I’m saying this say that I can vouch for these tips you’re giving 😉

  • Eva

    Going to try some of this!

    I’m also logging out of email during conf calls now!

  • Just to mirror the comment below about smiling. It’s a tip used for customer service training, if you smile when the phone rings, it portrays through your voice and tone. Standing up equally effective, and with great headsets available, we can walk around a little “to express ourselves” without interference from outside / shuffling / crinkly clothes.
    NEVER eat gum, and don’t try to sneak in breakfast or long slurps of red wine!

    great post again, well done!
    And perhaps reschedule a call if you have a sore throat!

  • The “7% of the message are the words that are spoken” is widely quoted but misunderstood. Albert Mehrabian was interviewed on BBC Radio 4’s “More or Less” (14th August 2009) and talked about his frustration with people’s misinterpretation of his work, check out: is useful discussion of this here too: regards your points – yes! Words and especially tone are affected by your body language, even when on the phone.

  • Ksommerville

    I agree with you 100%. Many people get lazy and slouch on the phone because they know they can’t be seen. But as the others have said, you can hear people chew gum, sip wine, smoke a cigarette and even frown on the phone so its not as transparent as we would like to believe!! Also how we say things can mean different things depending on how we say them… So when I am giving training, I tell my delegates to think about it as if “they are going on stage”. It’s their cue to be alert, make the effort to stand up/sit up straight, smile, speak up, interact and give the best performance they possibly can!!

  • Anonymous

    Thanks for the comment Fred. I think many of us already follow this hints on a subconscious level already. Hopefully some people reading this post have picked up new hints and tips.

  • Anonymous

    Thanks for the comment. Yes smiling is a good tip.

  • Anonymous

    Thanks for the comment Barney. I find myself standing for calls more now than sitting. Even if I’m on a webconference I’ll take my laptop to the kitchen and put it on the breakfast bar, so that I can stand while working at the computer.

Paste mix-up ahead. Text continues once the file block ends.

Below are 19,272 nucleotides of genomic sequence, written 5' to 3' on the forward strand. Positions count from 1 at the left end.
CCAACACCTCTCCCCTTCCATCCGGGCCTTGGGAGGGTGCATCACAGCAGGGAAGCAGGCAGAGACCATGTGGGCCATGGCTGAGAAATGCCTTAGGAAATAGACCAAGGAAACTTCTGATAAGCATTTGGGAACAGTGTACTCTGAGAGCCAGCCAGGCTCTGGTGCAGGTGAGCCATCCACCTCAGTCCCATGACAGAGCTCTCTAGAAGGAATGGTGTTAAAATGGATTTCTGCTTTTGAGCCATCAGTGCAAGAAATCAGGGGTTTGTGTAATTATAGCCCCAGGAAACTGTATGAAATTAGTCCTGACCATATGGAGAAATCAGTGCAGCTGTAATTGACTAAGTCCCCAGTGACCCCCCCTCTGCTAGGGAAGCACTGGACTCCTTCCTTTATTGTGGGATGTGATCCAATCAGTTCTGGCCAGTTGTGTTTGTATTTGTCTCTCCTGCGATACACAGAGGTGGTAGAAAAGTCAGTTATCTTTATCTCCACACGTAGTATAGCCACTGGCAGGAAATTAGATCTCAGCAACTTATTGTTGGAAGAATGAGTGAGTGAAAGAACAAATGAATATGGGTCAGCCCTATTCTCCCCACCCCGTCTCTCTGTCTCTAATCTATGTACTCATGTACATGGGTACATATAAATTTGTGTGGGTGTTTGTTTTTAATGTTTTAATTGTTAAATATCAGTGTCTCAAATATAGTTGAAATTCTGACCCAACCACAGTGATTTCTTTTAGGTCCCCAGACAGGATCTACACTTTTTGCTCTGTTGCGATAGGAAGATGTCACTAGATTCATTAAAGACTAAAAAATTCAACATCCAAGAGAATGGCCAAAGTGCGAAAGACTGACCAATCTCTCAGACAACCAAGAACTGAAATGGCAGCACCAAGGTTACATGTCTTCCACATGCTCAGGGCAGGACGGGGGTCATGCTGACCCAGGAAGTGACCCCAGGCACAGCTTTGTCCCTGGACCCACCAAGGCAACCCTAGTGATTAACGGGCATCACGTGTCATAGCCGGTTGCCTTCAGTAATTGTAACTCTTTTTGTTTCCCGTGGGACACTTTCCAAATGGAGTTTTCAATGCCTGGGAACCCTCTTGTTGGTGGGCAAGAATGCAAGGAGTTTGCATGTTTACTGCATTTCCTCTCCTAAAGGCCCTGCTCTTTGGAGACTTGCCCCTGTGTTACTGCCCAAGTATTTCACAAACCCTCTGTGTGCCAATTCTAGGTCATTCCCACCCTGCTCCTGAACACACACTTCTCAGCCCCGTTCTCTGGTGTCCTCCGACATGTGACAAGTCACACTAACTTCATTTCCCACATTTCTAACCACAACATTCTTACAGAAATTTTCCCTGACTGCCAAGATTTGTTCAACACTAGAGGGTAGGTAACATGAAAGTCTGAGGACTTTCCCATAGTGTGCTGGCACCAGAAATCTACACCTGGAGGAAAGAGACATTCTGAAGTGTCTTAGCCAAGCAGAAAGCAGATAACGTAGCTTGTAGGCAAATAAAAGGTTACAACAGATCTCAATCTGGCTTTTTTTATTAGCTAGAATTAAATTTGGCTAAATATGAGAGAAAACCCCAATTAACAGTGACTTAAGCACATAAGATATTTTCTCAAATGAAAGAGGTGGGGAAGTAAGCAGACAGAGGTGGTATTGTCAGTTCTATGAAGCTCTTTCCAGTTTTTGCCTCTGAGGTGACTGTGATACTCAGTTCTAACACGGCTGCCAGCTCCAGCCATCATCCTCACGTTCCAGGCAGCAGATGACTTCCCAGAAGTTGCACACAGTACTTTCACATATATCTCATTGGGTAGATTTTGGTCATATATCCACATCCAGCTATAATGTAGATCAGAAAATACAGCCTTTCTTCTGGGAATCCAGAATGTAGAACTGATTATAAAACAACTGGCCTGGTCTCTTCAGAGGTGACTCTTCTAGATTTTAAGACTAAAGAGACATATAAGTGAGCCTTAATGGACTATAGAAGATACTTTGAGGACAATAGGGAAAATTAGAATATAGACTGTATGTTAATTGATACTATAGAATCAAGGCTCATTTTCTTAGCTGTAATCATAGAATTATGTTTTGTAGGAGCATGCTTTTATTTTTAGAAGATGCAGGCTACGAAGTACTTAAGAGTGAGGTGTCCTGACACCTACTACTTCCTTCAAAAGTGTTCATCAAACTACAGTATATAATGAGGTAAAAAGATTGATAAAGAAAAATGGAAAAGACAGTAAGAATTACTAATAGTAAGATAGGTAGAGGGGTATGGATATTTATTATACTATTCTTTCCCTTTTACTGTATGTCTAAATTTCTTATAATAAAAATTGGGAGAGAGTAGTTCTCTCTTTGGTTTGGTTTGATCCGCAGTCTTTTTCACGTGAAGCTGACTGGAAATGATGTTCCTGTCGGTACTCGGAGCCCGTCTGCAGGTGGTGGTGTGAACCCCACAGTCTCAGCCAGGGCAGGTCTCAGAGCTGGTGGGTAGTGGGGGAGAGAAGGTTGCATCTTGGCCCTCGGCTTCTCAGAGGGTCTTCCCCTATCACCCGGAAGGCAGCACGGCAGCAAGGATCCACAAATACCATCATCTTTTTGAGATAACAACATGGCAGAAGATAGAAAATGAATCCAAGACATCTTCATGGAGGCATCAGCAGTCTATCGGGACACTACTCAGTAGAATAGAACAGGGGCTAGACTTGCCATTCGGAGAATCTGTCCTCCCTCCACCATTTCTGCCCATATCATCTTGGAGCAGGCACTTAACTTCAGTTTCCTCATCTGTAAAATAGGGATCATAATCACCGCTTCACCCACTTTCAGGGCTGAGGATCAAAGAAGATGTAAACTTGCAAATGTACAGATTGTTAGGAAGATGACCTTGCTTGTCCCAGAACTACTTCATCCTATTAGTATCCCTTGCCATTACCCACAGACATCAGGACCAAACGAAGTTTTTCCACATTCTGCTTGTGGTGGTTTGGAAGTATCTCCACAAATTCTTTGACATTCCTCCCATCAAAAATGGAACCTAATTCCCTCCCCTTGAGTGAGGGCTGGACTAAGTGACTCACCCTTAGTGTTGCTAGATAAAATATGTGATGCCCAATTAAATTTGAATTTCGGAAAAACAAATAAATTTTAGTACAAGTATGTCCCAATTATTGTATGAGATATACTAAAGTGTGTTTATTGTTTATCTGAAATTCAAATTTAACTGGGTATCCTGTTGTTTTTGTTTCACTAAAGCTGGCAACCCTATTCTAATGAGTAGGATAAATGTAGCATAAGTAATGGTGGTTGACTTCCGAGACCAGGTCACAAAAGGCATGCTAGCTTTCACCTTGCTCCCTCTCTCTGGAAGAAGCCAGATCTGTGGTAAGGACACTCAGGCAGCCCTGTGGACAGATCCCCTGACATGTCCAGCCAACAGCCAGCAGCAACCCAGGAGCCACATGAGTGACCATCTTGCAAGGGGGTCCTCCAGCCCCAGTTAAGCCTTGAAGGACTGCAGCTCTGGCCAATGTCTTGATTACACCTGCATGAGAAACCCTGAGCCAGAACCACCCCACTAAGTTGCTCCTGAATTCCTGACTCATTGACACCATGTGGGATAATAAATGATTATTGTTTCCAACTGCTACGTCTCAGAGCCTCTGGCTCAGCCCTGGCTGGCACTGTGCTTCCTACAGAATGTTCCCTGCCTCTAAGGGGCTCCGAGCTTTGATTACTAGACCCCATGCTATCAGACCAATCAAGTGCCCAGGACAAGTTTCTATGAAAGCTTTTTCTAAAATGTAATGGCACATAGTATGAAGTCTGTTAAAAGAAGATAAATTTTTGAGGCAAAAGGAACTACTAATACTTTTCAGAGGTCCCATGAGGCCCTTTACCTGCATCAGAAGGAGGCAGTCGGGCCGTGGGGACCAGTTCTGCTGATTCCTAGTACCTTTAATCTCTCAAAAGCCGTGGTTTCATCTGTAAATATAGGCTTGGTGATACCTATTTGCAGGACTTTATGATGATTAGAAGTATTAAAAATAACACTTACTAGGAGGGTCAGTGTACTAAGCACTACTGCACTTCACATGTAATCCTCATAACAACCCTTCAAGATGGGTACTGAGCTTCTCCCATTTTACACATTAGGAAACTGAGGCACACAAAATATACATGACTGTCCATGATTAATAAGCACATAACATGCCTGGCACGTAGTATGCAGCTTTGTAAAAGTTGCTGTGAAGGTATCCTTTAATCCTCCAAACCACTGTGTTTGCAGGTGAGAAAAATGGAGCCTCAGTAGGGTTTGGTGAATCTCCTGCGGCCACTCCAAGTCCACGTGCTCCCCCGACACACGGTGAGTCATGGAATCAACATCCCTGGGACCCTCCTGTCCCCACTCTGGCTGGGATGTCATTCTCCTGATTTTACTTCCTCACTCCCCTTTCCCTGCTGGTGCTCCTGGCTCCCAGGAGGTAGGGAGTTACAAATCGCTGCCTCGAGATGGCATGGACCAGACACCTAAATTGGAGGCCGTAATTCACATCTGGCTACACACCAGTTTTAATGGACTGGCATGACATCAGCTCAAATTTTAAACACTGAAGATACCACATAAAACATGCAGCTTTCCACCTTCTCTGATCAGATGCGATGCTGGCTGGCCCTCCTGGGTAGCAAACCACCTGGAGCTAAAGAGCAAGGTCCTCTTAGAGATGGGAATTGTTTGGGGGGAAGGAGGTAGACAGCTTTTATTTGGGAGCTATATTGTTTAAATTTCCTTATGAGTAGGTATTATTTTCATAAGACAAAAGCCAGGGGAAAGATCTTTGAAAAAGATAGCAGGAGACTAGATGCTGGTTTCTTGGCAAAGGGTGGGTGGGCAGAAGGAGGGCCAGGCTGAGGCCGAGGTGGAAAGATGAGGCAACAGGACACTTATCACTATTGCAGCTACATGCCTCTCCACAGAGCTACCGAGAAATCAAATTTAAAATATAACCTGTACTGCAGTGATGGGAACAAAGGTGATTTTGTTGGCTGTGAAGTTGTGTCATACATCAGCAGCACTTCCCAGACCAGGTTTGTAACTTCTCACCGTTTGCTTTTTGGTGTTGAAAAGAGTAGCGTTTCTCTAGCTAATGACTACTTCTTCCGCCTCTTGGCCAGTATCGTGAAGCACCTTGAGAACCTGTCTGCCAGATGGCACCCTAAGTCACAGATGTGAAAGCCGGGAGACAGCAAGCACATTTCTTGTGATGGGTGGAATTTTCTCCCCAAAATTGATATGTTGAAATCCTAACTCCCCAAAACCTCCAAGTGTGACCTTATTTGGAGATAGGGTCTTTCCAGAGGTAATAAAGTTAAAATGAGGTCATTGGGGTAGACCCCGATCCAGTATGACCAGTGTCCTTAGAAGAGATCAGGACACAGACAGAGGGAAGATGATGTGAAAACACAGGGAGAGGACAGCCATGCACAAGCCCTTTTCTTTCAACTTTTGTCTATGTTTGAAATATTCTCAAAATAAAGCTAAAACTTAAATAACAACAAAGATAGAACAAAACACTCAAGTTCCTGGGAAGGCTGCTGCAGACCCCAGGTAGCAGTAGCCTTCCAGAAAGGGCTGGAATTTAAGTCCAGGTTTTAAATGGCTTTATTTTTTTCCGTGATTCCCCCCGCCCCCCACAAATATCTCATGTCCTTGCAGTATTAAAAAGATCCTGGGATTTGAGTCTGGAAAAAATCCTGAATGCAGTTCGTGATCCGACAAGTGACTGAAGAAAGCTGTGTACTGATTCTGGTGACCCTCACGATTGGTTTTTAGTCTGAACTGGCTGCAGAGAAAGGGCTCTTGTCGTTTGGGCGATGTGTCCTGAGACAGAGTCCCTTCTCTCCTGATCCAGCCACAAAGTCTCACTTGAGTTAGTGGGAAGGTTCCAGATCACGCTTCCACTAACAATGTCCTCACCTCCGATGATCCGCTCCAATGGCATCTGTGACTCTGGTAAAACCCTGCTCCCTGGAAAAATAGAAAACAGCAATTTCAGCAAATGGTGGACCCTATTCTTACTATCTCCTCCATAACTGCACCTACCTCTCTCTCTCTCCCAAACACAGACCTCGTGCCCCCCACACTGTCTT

• Anonymous

    Thanks for the comment Ivan. The mirror is a great tip. I’ve taken a note to use your tip about saying the person’s name, when dealing with overly talkative people in the future.

  • Anonymous

    Thanks for the comment Mike. I think if something that is going to develop us makes us a little uncomfortable then that is not a bad thing, as your experience testifies.

    I like the tip about recording our voice. Probably one of the best ways to make an improvement.

  • Anonymous

    Thanks for the comment Eva. Yes get off that email. My advice is, check it only twice a day.

  • Anonymous

    Thanks for the comment Elaine. I can vouch for rescheduling if you’ve a sore throat. A few months ago, I did this and ended up not being able to take another call for 3 days as my voice broke.

  • Anonymous

    Thanks very much Peter for your excellent comment and for setting the record straight regarding Albert Mehrabian. I’ve learned something new today!!!

  • Anonymous

    Thanks for the comment. Yes, thinking about it as a performance is exactly spot on. A few years ago I got similar advice. I attended a communications course in which one of the trainers was an actor. He taught us a series of warm up exercises to prepare ourselves physically and mentally before a presentation. I’ve since applied these as part of my preparation for presenting over the phone.

  • Anonymous

    Thanks for the tip Niall. I think I need to practice your 1,2,3 tip in real life as well as over the phone. Great advice.

  • Is your voice only breaking this year Frank? Better late than never I suppose.

    I meant with the sore throat, perhaps not to have early morning interviews/conferences when feeling a little rough after the night before 😉

    BTW My husband watched the conf call video 3 times, he could vouch for everything that happened during the call, he said he had a child screaming into the phone the other day, wanting daddy to make their breakfast 🙂

  • Sounds interesting! looking forward to it 🙂

  • All very fair points, Alex and thanks for your comment. Another area I think we need to work on with young people is to encourage and educate them around entrepreneurship, I’m not sure what it’s like in the UK but we’re failing badly here in relation. 

  • Conor Hughes

    Really interesting alright!  I’m amazed that our politicians have not come up with something like this before, or am I????

    Well done to all involved.

Featured Author
© Copyright 2009-2018, Bloggertone LLC. All rights reserved.